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Symphony No. 92 (Haydn)

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Joseph Haydn completed his Symphony No. 92 in G major, Hoboken I/92, popularly known as the Oxford Symphony, in 1789 as one of a set of three symphonies commissioned by the French Count d'Ogny.[1] Instrumentation for the symphony is: flute, 2 oboes, 2 bassoons, 2 horns, 2 trumpets, timpani, and strings.


The symphony is called the "Oxford" because Haydn is said to have conducted it at the conclusion of a ceremony in 1791 in which the degree of Doctor of Music was conferred on him by Oxford University. A candidate for this doctorate was required to present a specimen of his skill in composition, and that presented by Haydn was not as is sometimes said this symphony, but a minuet al rovescio, i. e. a palindrome, though not one specially composed for the occasion, as it first appears in G major in Haydn’s 1772 symphony no. 47 (Hob. I:47), and in the following year in A major as the minuet of his keyboard sonata in that key (Hob. XVI:26), where the trio is also a palindrome. The "Oxford" nickname stuck, though the symphony had actually been written in 1789 for performance in Paris. The degree was conferred fairly soon after Haydn’s first arrival in England, and as he had not by then finished composing any of the twelve "London" symphonies which he ultimately wrote for England, he brought to the Oxford ceremony his most recently completed example in the form.

Haydn's appearance at Oxford is evidence of the international success he attained in his late fifties. It was Charles Burney, himself a graduate of University College and an Oxford doctor of music, who suggested that the degree should be conferred on Haydn and who made all the arrangements. As the composer had arrived from London later than expected, he had to conduct a symphony already familiar to the Oxford musicians, who were to play it at sight.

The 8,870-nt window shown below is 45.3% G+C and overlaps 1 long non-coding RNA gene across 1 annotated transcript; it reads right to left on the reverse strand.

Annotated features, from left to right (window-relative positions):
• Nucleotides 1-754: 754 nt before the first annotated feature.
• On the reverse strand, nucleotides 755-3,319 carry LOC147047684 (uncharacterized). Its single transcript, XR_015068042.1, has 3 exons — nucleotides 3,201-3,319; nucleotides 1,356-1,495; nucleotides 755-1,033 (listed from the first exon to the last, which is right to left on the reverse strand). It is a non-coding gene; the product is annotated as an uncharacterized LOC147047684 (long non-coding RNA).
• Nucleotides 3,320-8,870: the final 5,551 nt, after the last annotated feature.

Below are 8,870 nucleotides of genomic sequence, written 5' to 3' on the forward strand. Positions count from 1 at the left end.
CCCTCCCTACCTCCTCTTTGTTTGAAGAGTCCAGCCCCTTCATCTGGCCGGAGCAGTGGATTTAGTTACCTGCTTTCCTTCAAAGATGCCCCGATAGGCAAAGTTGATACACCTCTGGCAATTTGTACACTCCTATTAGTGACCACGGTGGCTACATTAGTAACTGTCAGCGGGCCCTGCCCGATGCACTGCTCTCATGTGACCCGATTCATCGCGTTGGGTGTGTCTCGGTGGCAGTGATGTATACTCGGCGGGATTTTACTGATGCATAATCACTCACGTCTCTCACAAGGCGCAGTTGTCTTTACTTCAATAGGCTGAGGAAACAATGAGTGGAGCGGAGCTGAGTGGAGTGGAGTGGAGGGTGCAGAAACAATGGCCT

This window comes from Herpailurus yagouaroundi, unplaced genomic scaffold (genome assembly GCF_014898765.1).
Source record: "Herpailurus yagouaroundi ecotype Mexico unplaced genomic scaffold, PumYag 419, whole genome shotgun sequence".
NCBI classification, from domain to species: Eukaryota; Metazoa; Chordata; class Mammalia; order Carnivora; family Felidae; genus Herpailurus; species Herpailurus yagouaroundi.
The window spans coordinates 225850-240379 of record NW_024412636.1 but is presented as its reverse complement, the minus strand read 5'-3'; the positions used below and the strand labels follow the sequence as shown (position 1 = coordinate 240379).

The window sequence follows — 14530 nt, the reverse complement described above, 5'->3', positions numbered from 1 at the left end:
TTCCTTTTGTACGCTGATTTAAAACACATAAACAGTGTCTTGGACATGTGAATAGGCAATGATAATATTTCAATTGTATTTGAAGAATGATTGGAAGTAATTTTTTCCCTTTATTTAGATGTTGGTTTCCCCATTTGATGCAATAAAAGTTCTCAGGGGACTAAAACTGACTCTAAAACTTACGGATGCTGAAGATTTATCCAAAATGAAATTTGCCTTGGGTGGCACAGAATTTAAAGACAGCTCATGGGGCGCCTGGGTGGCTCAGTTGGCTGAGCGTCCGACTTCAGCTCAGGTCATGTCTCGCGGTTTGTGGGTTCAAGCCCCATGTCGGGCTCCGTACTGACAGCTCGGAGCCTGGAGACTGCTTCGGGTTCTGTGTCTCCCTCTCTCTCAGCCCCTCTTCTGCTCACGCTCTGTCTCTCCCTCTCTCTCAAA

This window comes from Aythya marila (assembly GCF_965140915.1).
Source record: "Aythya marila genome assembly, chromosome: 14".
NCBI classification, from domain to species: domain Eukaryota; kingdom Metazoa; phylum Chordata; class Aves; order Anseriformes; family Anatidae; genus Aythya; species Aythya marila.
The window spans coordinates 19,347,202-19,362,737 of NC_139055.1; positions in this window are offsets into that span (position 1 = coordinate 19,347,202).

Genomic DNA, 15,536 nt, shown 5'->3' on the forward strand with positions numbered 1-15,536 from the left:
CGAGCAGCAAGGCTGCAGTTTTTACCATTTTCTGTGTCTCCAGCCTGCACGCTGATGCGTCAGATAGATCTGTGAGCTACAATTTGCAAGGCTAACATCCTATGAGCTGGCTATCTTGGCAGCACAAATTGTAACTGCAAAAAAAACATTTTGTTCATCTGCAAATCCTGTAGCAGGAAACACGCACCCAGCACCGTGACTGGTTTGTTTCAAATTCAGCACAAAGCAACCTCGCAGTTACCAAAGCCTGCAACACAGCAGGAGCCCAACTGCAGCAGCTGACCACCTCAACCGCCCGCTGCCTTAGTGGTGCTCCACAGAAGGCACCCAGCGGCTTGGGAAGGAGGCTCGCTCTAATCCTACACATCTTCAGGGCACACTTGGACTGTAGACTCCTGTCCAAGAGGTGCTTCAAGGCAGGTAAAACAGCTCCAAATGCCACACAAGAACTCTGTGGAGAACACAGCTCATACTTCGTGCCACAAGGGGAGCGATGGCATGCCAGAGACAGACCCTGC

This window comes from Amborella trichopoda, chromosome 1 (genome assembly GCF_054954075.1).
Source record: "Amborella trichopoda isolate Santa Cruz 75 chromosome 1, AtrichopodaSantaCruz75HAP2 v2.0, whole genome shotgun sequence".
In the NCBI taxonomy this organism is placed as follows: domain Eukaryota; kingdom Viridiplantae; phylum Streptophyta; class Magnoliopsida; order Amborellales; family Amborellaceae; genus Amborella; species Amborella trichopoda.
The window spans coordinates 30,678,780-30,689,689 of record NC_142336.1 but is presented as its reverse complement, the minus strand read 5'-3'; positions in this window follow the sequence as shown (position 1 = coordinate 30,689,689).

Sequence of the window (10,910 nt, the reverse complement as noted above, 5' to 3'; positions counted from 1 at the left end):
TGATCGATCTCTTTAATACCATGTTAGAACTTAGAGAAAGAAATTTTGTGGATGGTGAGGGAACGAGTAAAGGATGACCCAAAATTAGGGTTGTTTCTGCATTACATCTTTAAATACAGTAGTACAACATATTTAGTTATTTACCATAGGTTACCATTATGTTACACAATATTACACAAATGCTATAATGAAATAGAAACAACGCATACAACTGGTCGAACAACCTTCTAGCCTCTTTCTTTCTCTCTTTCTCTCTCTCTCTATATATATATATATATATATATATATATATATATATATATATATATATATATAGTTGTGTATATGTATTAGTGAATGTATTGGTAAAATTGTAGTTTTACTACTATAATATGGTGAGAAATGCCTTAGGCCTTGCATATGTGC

As Haydn had agreed to conduct three concerts in Oxford in connection with receiving his degree, a rehearsal was scheduled for the second morning, and the same evening the symphony we now know as the Oxford was played to the same acclaim it had previously enjoyed at Johann Peter Salomon's concerts in London. (Salomon was the impresario who had commissioned the composition of Haydn's twelve "London" Symphonies, of which however only the last is called by German-speakers die Londoner Symphonie.)[2]


  1. Adagio - Allegro spiritoso
  2. Adagio cantabile
  3. Menuetto: Allegretto
  4. Presto

First movement[edit]

The opening theme of the first movement, as commenced by the first violins from measures 21 to 30.

Haydn distinguishes each section of the sonata form in this movement by use of strong contrasts of stability and instability. Before revealing the first theme of the symphony, Haydn opens this movement with a slow introduction that begins in the tonic G major, modulates through to the parallel minor, and prolongs the German sixth chord (Gr+6) in G major. He begins the first theme in the tonic but on a dominant seventh chord. This is very unusual of symphonies of the time, and it reflects an aspect of Haydn’s unique compositional style. Because the rest of the Oxford will reflect many of the ideas presented in this first theme, this symphony has been termed monothematic. [citation needed]